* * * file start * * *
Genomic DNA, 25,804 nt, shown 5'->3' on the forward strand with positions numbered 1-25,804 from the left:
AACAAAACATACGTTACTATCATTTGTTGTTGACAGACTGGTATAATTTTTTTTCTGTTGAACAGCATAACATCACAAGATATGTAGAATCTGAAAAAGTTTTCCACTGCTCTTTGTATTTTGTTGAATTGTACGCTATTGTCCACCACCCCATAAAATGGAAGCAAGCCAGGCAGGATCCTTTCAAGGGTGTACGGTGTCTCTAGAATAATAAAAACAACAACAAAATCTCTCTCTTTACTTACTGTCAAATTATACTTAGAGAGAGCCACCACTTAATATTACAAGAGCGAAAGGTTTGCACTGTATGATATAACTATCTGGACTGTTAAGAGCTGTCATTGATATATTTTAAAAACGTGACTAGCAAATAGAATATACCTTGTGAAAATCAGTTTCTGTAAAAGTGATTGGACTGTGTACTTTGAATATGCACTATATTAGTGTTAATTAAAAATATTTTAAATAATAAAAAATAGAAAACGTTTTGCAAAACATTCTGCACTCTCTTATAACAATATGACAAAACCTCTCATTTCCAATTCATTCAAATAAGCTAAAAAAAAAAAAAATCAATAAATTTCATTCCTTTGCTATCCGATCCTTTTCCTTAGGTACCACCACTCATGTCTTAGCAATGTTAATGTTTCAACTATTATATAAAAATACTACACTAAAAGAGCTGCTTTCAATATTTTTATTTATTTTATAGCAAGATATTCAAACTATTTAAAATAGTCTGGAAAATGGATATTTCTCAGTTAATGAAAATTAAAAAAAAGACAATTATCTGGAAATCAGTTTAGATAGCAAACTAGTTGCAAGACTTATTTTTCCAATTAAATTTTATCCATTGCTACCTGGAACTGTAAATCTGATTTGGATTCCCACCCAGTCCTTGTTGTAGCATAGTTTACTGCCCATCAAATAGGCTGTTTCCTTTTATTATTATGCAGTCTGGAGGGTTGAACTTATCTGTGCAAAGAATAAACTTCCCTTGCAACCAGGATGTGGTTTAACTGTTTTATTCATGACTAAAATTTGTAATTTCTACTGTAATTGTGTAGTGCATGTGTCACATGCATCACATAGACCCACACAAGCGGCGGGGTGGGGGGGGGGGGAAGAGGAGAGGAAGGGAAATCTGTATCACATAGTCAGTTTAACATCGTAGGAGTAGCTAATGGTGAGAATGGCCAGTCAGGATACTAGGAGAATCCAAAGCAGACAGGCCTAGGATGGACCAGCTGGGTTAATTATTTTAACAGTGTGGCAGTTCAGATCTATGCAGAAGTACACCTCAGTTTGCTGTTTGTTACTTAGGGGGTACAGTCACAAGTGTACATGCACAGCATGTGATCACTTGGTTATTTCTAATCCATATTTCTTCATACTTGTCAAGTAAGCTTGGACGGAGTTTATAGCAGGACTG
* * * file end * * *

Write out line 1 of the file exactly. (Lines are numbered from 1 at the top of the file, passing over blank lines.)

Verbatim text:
Genomic DNA, 25,804 nt, shown 5'->3' on the forward strand with positions numbered 1-25,804 from the left: